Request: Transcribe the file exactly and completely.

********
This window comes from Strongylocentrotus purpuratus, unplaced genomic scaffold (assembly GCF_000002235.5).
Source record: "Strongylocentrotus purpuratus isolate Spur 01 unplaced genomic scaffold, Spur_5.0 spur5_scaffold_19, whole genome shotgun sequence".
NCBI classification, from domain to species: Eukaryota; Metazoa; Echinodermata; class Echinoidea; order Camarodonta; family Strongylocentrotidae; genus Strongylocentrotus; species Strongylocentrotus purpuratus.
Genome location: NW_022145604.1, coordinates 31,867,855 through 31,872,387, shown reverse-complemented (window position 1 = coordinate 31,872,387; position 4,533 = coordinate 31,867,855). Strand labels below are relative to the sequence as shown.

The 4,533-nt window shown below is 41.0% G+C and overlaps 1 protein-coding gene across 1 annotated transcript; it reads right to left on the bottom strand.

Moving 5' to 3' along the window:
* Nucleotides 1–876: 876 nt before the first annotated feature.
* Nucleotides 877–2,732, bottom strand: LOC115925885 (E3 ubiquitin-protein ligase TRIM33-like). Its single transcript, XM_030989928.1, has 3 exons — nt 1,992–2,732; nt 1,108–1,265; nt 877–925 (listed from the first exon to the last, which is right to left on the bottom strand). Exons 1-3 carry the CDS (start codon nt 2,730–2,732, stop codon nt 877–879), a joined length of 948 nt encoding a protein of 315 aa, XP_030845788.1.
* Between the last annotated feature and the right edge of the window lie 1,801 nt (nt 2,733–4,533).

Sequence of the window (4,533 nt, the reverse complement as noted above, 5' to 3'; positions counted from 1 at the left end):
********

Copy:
This window comes from Strongylocentrotus purpuratus, unplaced genomic scaffold (assembly GCF_000002235.5).
Source record: "Strongylocentrotus purpuratus isolate Spur 01 unplaced genomic scaffold, Spur_5.0 spur5_scaffold_19, whole genome shotgun sequence".
NCBI classification, from domain to species: Eukaryota; Metazoa; Echinodermata; class Echinoidea; order Camarodonta; family Strongylocentrotidae; genus Strongylocentrotus; species Strongylocentrotus purpuratus.
Genome location: NW_022145604.1, coordinates 31,867,855 through 31,872,387, shown reverse-complemented (window position 1 = coordinate 31,872,387; position 4,533 = coordinate 31,867,855). Strand labels below are relative to the sequence as shown.

The 4,533-nt window shown below is 41.0% G+C and overlaps 1 protein-coding gene across 1 annotated transcript; it reads right to left on the bottom strand.

Moving 5' to 3' along the window:
* Nucleotides 1–876: 876 nt before the first annotated feature.
* Nucleotides 877–2,732, bottom strand: LOC115925885 (E3 ubiquitin-protein ligase TRIM33-like). Its single transcript, XM_030989928.1, has 3 exons — nt 1,992–2,732; nt 1,108–1,265; nt 877–925 (listed from the first exon to the last, which is right to left on the bottom strand). Exons 1-3 carry the CDS (start codon nt 2,730–2,732, stop codon nt 877–879), a joined length of 948 nt encoding a protein of 315 aa, XP_030845788.1.
* Between the last annotated feature and the right edge of the window lie 1,801 nt (nt 2,733–4,533).

Sequence of the window (4,533 nt, the reverse complement as noted above, 5' to 3'; positions counted from 1 at the left end):